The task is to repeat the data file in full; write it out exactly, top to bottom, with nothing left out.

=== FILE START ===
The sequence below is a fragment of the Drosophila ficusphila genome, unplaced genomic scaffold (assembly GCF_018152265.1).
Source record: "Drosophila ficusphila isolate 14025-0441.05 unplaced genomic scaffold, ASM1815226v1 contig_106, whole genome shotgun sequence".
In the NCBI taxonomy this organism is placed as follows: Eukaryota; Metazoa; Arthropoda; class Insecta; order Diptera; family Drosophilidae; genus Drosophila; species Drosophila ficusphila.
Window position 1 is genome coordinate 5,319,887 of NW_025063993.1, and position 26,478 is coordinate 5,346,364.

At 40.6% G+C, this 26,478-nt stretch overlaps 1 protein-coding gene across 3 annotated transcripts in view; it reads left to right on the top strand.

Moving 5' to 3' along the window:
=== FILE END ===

The sequence below is a fragment of the Drosophila ficusphila genome, unplaced genomic scaffold (assembly GCF_018152265.1).
Source record: "Drosophila ficusphila isolate 14025-0441.05 unplaced genomic scaffold, ASM1815226v1 contig_106, whole genome shotgun sequence".
In the NCBI taxonomy this organism is placed as follows: Eukaryota; Metazoa; Arthropoda; class Insecta; order Diptera; family Drosophilidae; genus Drosophila; species Drosophila ficusphila.
Window position 1 is genome coordinate 5,319,887 of NW_025063993.1, and position 26,478 is coordinate 5,346,364.

At 40.6% G+C, this 26,478-nt stretch overlaps 1 protein-coding gene across 3 annotated transcripts in view; it reads left to right on the top strand.

Moving 5' to 3' along the window: